Your questions about the Covid-19 vaccine booster programme

Children aged 5-11 are now eligible for the Covid-19 vaccine and parents and carers can book appointments via the National Booking Service. Spring boosters are rolling out to people aged 75+, those in care homes and people who are immunosuppressed.
Graphic showing young people and text saying We've been boosted.  Join us and let's get protected.

Last updated: 20 April 2022 

For the latest information on the Covid-19 vaccine roll out - click here to visit the NHS website.

Booster vaccinations

A booster dose of the Covid-19 vaccination helps give you longer-term protection against serious illness. 

Everyone aged 16 and over who had a 2nd dose of the Covid-19 vaccine at least 3 months ago (91 days) can get a booster dose.

Some children aged 12 to 15 can get a booster dose if they have a condition that puts them at high risk from Covid-19 or they live with someone who has a weakened immune system.

If you had a 3rd dose of the Covid-19 vaccine because you have or had a severely weakened immune system, you can get a booster (4th dose) from 3 months after your 3rd dose. These are now available to book online. 

Spring booster jab

People aged 75+, care home residents and those with a weakened immune system are now being called to book an additional spring Covid-19 booster vaccine.

You should be offered an appointment around 6 months (and not before 3 months) since your last dose of vaccine.

If you are eligible for a spring booster, please wait to be invited by the NHS. 

Booking your Covid-19 booster

By calling 119.

*Spring booster appointments are not available at all local walk-ins - check before you visit.

Booster vaccines for housebound people

Booster vaccines to housebound people are being undertaken by a number of providers. If you are registered as housebound with your GP practice, you should soon be contacted by the NHS.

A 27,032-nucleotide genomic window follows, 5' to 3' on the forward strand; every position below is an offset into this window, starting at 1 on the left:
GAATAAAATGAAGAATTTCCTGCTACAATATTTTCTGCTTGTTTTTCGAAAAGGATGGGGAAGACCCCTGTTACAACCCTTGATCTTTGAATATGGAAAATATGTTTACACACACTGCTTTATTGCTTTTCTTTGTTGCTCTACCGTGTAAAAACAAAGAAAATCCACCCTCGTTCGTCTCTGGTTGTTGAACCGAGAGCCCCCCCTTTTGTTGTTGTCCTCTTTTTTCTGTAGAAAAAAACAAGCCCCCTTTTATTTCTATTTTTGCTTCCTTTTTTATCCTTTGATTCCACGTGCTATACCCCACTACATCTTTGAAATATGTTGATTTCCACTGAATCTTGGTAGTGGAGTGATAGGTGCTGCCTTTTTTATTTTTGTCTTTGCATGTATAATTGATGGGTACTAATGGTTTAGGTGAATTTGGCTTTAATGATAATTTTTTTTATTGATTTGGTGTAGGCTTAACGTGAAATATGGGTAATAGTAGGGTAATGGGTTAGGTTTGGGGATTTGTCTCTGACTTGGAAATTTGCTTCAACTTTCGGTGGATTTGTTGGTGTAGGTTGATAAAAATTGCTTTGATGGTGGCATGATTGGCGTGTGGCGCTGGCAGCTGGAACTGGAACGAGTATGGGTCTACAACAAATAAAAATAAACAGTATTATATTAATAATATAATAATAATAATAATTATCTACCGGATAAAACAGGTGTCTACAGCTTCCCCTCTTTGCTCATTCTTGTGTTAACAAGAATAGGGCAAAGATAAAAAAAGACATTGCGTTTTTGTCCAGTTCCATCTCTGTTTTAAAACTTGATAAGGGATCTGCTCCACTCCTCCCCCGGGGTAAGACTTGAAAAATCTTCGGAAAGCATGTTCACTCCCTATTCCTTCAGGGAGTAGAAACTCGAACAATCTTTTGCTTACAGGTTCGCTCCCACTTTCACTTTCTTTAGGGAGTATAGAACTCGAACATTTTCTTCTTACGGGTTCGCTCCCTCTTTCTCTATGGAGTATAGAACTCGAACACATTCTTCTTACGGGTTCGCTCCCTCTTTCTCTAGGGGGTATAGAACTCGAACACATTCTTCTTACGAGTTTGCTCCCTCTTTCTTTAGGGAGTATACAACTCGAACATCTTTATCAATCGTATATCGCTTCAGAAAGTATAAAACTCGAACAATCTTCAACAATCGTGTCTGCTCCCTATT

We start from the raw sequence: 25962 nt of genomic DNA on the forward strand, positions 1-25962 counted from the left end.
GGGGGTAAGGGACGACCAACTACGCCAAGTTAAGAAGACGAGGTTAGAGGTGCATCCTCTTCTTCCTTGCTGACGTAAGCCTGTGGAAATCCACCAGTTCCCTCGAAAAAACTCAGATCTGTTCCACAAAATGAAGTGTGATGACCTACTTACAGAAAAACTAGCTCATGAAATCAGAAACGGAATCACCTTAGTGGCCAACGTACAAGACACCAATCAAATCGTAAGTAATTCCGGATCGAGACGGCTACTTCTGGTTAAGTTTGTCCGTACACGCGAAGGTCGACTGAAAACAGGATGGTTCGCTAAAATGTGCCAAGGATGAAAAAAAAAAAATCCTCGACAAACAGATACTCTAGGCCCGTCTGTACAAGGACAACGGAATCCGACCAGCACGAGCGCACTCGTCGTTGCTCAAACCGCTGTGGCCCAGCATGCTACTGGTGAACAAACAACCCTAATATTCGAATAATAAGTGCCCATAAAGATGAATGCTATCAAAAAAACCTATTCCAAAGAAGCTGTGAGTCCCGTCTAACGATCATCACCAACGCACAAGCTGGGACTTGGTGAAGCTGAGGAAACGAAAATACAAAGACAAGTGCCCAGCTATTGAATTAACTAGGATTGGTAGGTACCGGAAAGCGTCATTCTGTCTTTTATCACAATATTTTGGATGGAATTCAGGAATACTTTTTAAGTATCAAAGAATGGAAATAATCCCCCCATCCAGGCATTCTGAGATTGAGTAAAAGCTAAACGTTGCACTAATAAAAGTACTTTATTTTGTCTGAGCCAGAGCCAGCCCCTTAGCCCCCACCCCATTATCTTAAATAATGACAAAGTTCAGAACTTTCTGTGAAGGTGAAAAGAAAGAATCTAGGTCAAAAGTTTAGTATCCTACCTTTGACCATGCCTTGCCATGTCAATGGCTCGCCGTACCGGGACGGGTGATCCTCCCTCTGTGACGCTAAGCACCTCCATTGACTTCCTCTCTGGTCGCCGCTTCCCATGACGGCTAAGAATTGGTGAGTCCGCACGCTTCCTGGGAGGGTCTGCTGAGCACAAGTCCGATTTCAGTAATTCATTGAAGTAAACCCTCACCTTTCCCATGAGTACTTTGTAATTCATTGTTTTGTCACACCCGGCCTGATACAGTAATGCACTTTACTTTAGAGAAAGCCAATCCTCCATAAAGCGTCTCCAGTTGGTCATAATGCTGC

If you have become housebound since you received your second dose you should let your GP know. Your GP will be able to make a note on your patient record to say you are now housebound.

The local NHS will then know to contact you to offer you a booster vaccination within your home.

Find out more about booster jabs

Find out more about booster vaccinations and updates about how they are being delivered in our area from the local NHS.

Tell us about your Covid vaccinations

We are working closely with the local NHS as they roll out the Covid-19 vaccination programme. And helping them make sure they get their messages for local people right. 

Please tell us about your experience of the Covid-19 vaccination programme. We will be sharing your feedback with the local NHS to help them deliver the vaccine and protect  people.  

Share your feedback

First, second and third Covid-19 vaccinations

Our local NHS has already given more than a million doses of first and second vaccinations - see the latest statistics here. But it’s not too late to get yours.

  • Parents and carers of 5 to 11 years olds can now book a COVID-19 vaccine for their children via the National Booking Service.The NHS is making the vaccine available for all 5 to 11s following updated JCVI guidance, which recommended all children would benefit from a non-urgent offer of the vaccine. Read more
  • First and second vaccinations are being given to children aged five to 11 years who are clinically at risk or live with someone who is immunosuppressed. These are offered eight weeks apart for young people in this group.You can now book this online.
  • First and second vaccinations are available to children aged 12 to 15 years - these are offered 12 weeks apart for most people.  And eight weeks apart for young people who have a health condition that puts them at increased risk of Covid-19. Or who live with someone who is immunosuppressed.